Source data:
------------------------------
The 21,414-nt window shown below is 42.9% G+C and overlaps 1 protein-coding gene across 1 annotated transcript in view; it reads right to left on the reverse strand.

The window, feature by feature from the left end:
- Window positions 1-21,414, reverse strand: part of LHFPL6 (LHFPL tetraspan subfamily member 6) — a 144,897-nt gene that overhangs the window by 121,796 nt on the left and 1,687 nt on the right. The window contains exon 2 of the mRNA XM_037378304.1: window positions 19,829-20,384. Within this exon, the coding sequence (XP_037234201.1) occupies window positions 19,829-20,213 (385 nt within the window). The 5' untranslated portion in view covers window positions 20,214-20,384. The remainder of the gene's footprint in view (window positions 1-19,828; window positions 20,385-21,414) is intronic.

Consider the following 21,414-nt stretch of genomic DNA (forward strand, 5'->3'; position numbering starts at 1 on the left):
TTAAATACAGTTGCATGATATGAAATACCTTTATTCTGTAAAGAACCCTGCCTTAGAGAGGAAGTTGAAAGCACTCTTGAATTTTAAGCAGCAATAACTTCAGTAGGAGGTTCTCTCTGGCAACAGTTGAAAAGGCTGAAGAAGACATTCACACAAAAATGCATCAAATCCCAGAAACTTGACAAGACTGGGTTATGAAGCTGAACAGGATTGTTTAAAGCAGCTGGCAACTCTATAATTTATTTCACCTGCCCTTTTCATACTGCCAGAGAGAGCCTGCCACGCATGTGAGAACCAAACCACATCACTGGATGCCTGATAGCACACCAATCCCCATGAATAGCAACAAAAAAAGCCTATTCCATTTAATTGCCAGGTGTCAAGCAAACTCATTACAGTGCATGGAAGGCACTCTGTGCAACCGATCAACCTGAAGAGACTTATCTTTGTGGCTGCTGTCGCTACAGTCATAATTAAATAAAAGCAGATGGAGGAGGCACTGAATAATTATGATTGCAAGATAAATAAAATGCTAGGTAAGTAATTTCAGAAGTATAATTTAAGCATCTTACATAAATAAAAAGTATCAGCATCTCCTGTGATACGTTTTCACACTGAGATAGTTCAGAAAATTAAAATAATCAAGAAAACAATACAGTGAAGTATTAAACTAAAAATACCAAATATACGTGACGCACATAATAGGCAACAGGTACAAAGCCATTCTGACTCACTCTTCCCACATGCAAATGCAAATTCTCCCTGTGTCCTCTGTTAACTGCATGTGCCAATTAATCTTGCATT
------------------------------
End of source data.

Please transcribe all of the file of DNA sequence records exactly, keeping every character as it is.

The 21,414-nt window shown below is 42.9% G+C and overlaps 1 protein-coding gene across 1 annotated transcript in view; it reads right to left on the reverse strand.

The window, feature by feature from the left end:
- Window positions 1-21,414, reverse strand: part of LHFPL6 (LHFPL tetraspan subfamily member 6) — a 144,897-nt gene that overhangs the window by 121,796 nt on the left and 1,687 nt on the right. The window contains exon 2 of the mRNA XM_037378304.1: window positions 19,829-20,384. Within this exon, the coding sequence (XP_037234201.1) occupies window positions 19,829-20,213 (385 nt within the window). The 5' untranslated portion in view covers window positions 20,214-20,384. The remainder of the gene's footprint in view (window positions 1-19,828; window positions 20,385-21,414) is intronic.

Consider the following 21,414-nt stretch of genomic DNA (forward strand, 5'->3'; position numbering starts at 1 on the left):
TTAAATACAGTTGCATGATATGAAATACCTTTATTCTGTAAAGAACCCTGCCTTAGAGAGGAAGTTGAAAGCACTCTTGAATTTTAAGCAGCAATAACTTCAGTAGGAGGTTCTCTCTGGCAACAGTTGAAAAGGCTGAAGAAGACATTCACACAAAAATGCATCAAATCCCAGAAACTTGACAAGACTGGGTTATGAAGCTGAACAGGATTGTTTAAAGCAGCTGGCAACTCTATAATTTATTTCACCTGCCCTTTTCATACTGCCAGAGAGAGCCTGCCACGCATGTGAGAACCAAACCACATCACTGGATGCCTGATAGCACACCAATCCCCATGAATAGCAACAAAAAAAGCCTATTCCATTTAATTGCCAGGTGTCAAGCAAACTCATTACAGTGCATGGAAGGCACTCTGTGCAACCGATCAACCTGAAGAGACTTATCTTTGTGGCTGCTGTCGCTACAGTCATAATTAAATAAAAGCAGATGGAGGAGGCACTGAATAATTATGATTGCAAGATAAATAAAATGCTAGGTAAGTAATTTCAGAAGTATAATTTAAGCATCTTACATAAATAAAAAGTATCAGCATCTCCTGTGATACGTTTTCACACTGAGATAGTTCAGAAAATTAAAATAATCAAGAAAACAATACAGTGAAGTATTAAACTAAAAATACCAAATATACGTGACGCACATAATAGGCAACAGGTACAAAGCCATTCTGACTCACTCTTCCCACATGCAAATGCAAATTCTCCCTGTGTCCTCTGTTAACTGCATGTGCCAATTAATCTTGCATT